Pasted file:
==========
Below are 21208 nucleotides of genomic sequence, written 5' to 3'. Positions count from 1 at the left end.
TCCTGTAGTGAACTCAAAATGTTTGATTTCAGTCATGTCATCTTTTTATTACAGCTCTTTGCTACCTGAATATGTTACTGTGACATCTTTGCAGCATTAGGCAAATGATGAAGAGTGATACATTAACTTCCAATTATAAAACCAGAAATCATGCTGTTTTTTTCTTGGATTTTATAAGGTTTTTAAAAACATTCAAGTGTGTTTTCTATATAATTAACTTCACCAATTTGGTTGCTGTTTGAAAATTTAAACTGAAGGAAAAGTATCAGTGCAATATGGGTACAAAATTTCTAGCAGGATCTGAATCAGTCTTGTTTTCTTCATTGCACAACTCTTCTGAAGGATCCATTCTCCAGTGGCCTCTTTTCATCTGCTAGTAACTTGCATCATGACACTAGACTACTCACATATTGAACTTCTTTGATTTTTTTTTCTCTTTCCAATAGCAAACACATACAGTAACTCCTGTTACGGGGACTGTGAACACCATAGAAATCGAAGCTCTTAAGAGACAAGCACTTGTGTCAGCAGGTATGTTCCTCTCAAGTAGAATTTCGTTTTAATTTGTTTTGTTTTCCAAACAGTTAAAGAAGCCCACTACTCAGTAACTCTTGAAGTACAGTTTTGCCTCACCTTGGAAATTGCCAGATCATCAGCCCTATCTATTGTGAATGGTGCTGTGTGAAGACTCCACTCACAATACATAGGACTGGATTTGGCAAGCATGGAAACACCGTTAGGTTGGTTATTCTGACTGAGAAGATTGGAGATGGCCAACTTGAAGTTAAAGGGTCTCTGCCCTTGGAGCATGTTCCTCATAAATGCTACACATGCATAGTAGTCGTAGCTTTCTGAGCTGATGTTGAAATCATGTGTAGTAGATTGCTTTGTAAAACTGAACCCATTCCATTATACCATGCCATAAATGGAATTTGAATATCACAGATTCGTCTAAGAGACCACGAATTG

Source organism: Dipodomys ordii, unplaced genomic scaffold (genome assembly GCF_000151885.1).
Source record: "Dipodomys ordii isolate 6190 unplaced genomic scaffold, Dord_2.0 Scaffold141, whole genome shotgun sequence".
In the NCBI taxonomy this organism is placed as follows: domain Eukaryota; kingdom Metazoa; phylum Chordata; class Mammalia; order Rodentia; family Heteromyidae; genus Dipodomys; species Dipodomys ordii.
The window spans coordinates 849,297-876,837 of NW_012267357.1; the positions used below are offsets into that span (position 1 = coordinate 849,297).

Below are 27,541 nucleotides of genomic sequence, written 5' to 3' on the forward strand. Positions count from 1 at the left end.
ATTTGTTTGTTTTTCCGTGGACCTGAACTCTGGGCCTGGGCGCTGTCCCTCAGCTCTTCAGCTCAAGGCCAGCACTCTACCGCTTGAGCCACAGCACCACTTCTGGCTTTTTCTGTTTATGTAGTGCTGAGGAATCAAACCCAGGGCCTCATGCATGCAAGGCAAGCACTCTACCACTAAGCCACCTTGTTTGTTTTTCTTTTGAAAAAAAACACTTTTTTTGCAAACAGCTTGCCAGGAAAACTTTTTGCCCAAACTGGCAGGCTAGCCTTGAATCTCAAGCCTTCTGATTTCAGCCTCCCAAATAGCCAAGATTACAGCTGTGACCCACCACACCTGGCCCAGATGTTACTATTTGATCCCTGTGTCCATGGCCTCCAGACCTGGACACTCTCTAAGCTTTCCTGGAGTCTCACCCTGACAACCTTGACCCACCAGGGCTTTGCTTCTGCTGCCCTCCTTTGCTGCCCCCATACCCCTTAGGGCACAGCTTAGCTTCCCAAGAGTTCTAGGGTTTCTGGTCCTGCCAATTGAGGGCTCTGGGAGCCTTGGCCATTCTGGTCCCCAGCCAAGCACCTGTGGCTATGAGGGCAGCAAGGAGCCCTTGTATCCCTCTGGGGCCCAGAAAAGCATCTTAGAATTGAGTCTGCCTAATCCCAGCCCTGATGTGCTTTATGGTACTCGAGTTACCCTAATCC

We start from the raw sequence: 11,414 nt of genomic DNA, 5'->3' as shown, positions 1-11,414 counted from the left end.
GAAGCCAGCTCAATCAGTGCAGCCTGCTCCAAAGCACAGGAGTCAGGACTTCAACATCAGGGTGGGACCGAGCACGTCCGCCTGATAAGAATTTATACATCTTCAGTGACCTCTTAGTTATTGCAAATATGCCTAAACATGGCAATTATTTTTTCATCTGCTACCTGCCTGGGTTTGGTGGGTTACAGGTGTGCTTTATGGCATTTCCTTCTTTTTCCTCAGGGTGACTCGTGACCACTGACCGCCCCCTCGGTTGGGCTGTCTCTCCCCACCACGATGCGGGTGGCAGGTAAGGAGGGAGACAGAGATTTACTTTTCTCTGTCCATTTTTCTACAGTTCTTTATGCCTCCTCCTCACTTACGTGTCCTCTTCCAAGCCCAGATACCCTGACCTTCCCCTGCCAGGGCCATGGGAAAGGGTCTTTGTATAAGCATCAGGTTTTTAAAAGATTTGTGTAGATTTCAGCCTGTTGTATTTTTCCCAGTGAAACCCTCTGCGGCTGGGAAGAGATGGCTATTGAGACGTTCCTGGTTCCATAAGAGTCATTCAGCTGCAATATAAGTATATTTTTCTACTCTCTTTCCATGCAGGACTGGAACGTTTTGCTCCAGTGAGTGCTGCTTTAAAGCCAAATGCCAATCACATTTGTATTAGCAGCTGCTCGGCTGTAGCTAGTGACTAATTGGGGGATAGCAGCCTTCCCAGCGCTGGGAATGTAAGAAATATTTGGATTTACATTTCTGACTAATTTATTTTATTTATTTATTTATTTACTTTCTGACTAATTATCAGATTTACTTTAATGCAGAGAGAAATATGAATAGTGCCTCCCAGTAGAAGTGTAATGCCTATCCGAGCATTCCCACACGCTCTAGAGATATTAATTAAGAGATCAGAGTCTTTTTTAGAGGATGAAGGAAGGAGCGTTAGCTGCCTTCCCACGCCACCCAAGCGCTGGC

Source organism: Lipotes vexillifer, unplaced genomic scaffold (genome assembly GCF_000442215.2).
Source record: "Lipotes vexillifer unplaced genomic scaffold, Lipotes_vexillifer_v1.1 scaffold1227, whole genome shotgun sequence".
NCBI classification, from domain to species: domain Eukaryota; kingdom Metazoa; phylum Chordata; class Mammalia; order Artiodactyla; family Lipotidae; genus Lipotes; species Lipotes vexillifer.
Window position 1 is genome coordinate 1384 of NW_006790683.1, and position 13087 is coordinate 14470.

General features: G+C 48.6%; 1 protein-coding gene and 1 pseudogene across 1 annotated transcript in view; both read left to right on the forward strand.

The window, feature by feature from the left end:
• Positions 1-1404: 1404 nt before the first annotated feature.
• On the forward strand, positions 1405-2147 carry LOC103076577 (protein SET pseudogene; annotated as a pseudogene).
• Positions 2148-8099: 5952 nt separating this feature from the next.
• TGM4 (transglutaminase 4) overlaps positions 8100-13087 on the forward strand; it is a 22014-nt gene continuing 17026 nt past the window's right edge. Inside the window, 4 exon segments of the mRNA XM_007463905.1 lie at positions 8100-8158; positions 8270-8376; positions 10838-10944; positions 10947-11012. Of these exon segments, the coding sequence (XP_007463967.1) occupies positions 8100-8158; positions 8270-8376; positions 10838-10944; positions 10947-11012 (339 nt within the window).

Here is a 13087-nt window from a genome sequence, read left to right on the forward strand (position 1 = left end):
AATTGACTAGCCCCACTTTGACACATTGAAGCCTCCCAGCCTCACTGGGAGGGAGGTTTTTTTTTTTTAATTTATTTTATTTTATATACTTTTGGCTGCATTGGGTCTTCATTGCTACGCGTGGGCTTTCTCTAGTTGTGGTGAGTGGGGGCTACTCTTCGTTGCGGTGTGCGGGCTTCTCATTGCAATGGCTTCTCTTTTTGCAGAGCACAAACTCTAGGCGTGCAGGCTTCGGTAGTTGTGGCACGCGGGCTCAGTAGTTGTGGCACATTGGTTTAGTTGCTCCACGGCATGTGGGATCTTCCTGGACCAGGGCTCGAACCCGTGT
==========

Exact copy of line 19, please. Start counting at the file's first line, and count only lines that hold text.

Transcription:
• Positions 2148-8099: 5952 nt separating this feature from the next.